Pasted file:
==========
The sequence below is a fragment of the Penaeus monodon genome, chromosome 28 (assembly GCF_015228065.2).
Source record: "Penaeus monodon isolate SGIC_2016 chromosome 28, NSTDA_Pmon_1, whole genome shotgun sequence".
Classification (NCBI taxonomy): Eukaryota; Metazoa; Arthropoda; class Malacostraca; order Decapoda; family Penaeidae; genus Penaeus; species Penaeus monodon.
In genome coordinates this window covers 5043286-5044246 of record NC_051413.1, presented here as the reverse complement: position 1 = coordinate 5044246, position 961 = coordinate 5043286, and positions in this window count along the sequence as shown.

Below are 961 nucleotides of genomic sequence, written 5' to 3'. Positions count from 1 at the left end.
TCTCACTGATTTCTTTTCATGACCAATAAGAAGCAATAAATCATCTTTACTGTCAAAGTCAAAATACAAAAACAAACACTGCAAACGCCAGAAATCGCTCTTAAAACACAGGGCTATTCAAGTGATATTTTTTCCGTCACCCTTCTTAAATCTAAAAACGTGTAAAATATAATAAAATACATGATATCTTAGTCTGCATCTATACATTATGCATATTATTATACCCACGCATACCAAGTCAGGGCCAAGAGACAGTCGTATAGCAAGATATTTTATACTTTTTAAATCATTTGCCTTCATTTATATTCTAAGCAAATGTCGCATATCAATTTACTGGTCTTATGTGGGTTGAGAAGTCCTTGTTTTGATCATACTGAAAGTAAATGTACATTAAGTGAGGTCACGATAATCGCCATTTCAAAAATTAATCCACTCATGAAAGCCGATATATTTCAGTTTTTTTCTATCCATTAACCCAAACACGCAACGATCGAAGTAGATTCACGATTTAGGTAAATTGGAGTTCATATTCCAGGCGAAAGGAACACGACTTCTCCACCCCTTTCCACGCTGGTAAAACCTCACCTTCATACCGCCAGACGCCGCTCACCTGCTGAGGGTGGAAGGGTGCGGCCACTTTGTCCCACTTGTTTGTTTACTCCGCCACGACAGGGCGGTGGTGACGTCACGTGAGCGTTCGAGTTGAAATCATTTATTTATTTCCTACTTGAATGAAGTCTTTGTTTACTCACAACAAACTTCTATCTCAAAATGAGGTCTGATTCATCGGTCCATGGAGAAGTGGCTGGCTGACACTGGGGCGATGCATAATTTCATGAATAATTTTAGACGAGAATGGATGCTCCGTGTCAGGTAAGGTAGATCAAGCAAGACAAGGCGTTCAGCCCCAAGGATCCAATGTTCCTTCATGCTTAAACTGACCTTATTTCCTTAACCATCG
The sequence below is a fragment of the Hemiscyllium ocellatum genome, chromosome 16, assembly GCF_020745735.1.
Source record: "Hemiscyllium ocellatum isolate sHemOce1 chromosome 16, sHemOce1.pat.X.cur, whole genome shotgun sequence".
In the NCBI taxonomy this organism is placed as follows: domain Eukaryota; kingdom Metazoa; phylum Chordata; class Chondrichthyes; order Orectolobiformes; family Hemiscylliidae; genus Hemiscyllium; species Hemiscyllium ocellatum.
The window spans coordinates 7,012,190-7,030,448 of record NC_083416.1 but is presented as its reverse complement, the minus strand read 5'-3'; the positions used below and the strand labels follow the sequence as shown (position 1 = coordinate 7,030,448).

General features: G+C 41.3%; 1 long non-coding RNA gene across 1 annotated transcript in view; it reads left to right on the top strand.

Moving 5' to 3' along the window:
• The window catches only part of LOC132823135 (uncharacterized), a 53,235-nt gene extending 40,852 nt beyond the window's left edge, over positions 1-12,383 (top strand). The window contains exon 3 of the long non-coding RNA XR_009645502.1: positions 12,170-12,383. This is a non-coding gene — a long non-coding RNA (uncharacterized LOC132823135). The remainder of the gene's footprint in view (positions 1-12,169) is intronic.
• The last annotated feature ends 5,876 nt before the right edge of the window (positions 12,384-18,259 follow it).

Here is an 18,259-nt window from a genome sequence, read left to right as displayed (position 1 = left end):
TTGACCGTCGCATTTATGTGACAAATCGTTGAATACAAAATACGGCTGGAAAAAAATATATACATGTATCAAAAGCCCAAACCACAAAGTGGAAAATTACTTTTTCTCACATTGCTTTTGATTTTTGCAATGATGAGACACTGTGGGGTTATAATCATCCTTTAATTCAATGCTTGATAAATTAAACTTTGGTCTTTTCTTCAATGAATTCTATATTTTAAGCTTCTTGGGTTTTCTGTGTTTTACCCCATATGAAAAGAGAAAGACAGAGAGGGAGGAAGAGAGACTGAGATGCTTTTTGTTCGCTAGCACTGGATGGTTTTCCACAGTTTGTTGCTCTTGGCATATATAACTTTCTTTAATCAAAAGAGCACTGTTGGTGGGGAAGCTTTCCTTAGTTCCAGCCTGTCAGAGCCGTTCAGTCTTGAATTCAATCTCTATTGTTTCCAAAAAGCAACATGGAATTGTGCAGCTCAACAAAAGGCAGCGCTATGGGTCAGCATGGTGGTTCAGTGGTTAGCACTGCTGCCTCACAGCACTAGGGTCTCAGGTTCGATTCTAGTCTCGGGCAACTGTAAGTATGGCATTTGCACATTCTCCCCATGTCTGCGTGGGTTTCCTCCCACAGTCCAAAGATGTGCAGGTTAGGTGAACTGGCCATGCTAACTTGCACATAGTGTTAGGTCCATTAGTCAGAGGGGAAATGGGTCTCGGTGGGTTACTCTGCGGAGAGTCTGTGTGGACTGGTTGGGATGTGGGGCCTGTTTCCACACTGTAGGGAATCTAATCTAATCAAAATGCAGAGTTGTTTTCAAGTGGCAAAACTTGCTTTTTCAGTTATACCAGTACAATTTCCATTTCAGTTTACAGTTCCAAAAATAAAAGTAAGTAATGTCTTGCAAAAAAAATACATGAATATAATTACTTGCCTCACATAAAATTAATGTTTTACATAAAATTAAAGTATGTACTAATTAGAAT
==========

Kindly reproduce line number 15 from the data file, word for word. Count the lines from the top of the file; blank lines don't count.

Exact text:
Here is an 18,259-nt window from a genome sequence, read left to right as displayed (position 1 = left end):